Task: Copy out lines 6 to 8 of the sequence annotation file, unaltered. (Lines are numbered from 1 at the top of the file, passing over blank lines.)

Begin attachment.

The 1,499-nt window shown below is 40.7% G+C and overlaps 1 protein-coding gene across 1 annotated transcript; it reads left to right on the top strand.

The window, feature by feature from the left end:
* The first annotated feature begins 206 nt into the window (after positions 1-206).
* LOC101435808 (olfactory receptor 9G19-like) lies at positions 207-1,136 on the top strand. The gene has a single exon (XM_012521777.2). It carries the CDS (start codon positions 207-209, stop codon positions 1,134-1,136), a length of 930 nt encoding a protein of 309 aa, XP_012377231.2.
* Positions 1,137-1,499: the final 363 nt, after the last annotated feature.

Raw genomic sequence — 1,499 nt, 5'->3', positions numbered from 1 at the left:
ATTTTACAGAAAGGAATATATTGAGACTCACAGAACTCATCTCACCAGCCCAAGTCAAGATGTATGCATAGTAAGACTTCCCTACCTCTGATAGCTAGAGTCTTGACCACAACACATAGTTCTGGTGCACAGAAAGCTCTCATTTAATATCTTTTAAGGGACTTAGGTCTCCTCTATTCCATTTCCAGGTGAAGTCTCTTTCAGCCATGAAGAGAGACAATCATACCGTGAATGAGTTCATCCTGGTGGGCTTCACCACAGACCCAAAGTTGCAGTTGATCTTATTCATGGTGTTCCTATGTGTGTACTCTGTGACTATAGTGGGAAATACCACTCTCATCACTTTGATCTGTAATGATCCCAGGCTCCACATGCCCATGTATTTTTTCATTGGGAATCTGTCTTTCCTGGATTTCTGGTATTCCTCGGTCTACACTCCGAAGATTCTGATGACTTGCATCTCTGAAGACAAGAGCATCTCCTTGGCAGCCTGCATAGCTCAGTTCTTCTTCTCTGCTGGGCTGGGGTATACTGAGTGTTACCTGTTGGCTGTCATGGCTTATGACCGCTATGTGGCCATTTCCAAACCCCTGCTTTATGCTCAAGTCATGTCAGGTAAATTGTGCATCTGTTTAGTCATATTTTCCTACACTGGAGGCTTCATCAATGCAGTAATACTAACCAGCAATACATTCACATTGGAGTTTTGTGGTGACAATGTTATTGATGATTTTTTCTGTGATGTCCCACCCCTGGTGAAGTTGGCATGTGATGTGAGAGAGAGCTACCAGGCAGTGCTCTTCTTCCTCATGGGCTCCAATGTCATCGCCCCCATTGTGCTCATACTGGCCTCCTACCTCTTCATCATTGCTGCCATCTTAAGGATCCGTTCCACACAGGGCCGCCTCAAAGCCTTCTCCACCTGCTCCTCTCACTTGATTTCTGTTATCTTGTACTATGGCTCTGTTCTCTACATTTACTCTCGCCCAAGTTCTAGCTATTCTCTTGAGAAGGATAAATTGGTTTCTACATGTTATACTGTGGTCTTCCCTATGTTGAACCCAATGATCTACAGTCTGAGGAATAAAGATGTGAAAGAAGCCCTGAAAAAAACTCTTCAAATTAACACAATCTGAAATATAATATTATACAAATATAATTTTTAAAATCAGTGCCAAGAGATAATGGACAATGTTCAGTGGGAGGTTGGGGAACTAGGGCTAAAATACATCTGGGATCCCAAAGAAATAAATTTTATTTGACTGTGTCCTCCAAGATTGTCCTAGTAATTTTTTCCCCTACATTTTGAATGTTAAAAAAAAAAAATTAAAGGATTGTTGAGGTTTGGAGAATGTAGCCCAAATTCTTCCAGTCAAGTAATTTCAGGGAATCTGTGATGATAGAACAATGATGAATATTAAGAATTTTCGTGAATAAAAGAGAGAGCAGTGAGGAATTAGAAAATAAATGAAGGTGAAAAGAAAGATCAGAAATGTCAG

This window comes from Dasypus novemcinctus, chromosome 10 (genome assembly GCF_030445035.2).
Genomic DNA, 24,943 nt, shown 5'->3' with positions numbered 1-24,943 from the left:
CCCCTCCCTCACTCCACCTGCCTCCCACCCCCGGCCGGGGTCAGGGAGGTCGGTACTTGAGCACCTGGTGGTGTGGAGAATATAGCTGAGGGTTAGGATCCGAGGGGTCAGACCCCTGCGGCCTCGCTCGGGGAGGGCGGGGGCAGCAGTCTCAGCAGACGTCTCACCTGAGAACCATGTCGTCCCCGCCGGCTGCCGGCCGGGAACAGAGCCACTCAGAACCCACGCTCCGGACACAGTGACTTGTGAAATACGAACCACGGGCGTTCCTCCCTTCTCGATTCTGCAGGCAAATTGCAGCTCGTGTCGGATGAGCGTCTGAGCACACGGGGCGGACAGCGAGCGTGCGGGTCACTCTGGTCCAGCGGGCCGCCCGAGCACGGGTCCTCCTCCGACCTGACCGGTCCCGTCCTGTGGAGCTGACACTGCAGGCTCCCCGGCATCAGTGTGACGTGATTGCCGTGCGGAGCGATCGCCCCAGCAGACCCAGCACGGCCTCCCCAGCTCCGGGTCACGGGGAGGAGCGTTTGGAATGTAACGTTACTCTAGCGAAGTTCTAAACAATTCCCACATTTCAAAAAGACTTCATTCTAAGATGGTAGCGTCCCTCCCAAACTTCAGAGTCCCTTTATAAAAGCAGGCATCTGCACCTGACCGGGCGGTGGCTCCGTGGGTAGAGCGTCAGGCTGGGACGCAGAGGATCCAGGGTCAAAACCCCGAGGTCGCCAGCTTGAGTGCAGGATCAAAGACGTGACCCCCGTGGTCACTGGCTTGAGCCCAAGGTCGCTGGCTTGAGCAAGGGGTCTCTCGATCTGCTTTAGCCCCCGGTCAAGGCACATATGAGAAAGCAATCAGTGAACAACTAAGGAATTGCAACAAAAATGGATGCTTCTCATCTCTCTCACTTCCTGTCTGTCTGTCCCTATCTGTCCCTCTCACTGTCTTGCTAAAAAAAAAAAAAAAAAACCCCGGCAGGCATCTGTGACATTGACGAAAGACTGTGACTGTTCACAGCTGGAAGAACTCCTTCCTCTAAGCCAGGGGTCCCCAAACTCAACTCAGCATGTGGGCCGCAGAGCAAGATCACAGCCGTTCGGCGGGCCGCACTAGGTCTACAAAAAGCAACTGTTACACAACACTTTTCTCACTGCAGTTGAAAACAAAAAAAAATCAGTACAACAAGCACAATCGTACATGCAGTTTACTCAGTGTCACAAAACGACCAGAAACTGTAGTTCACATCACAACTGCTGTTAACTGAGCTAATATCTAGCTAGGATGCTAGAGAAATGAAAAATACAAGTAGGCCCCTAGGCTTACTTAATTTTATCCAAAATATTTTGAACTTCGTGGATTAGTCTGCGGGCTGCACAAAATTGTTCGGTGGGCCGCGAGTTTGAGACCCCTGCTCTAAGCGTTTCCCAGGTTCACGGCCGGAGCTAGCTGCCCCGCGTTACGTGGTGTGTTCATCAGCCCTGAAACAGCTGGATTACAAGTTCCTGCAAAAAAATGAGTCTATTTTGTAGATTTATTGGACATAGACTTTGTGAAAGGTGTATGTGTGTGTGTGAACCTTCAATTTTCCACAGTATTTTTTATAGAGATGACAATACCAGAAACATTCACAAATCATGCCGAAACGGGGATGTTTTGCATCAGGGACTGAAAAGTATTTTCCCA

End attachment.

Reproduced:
Raw genomic sequence — 1,499 nt, 5'->3', positions numbered from 1 at the left:
ATTTTACAGAAAGGAATATATTGAGACTCACAGAACTCATCTCACCAGCCCAAGTCAAGATGTATGCATAGTAAGACTTCCCTACCTCTGATAGCTAGAGTCTTGACCACAACACATAGTTCTGGTGCACAGAAAGCTCTCATTTAATATCTTTTAAGGGACTTAGGTCTCCTCTATTCCATTTCCAGGTGAAGTCTCTTTCAGCCATGAAGAGAGACAATCATACCGTGAATGAGTTCATCCTGGTGGGCTTCACCACAGACCCAAAGTTGCAGTTGATCTTATTCATGGTGTTCCTATGTGTGTACTCTGTGACTATAGTGGGAAATACCACTCTCATCACTTTGATCTGTAATGATCCCAGGCTCCACATGCCCATGTATTTTTTCATTGGGAATCTGTCTTTCCTGGATTTCTGGTATTCCTCGGTCTACACTCCGAAGATTCTGATGACTTGCATCTCTGAAGACAAGAGCATCTCCTTGGCAGCCTGCATAGCTCAGTTCTTCTTCTCTGCTGGGCTGGGGTATACTGAGTGTTACCTGTTGGCTGTCATGGCTTATGACCGCTATGTGGCCATTTCCAAACCCCTGCTTTATGCTCAAGTCATGTCAGGTAAATTGTGCATCTGTTTAGTCATATTTTCCTACACTGGAGGCTTCATCAATGCAGTAATACTAACCAGCAATACATTCACATTGGAGTTTTGTGGTGACAATGTTATTGATGATTTTTTCTGTGATGTCCCACCCCTGGTGAAGTTGGCATGTGATGTGAGAGAGAGCTACCAGGCAGTGCTCTTCTTCCTCATGGGCTCCAATGTCATCGCCCCCATTGTGCTCATACTGGCCTCCTACCTCTTCATCATTGCTGCCATCTTAAGGATCCGTTCCACACAGGGCCGCCTCAAAGCCTTCTCCACCTGCTCCTCTCACTTGATTTCTGTTATCTTGTACTATGGCTCTGTTCTCTACATTTACTCTCGCCCAAGTTCTAGCTATTCTCTTGAGAAGGATAAATTGGTTTCTACATGTTATACTGTGGTCTTCCCTATGTTGAACCCAATGATCTACAGTCTGAGGAATAAAGATGTGAAAGAAGCCCTGAAAAAAACTCTTCAAATTAACACAATCTGAAATATAATATTATACAAATATAATTTTTAAAATCAGTGCCAAGAGATAATGGACAATGTTCAGTGGGAGGTTGGGGAACTAGGGCTAAAATACATCTGGGATCCCAAAGAAATAAATTTTATTTGACTGTGTCCTCCAAGATTGTCCTAGTAATTTTTTCCCCTACATTTTGAATGTTAAAAAAAAAAAATTAAAGGATTGTTGAGGTTTGGAGAATGTAGCCCAAATTCTTCCAGTCAAGTAATTTCAGGGAATCTGTGATGATAGAACAATGATGAATATTAAGAATTTTCGTGAATAAAAGAGAGAGCAGTGAGGAATTAGAAAATAAATGAAGGTGAAAAGAAAGATCAGAAATGTCAG

This window comes from Dasypus novemcinctus, chromosome 10 (genome assembly GCF_030445035.2).